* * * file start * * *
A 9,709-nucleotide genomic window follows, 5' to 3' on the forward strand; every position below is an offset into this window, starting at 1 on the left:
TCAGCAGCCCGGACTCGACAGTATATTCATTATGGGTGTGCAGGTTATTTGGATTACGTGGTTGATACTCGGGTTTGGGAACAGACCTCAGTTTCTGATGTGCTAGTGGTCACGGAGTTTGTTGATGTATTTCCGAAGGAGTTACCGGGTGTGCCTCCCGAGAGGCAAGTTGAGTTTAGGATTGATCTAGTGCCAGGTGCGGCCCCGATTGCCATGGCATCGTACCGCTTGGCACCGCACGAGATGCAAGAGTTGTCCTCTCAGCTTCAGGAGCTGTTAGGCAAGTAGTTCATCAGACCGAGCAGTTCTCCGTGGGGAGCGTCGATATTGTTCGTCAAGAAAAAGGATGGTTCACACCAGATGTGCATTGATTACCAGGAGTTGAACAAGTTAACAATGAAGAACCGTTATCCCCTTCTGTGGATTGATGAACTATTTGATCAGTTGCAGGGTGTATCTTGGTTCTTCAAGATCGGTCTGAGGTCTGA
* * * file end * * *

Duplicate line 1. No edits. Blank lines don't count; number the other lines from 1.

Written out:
A 9,709-nucleotide genomic window follows, 5' to 3' on the forward strand; every position below is an offset into this window, starting at 1 on the left: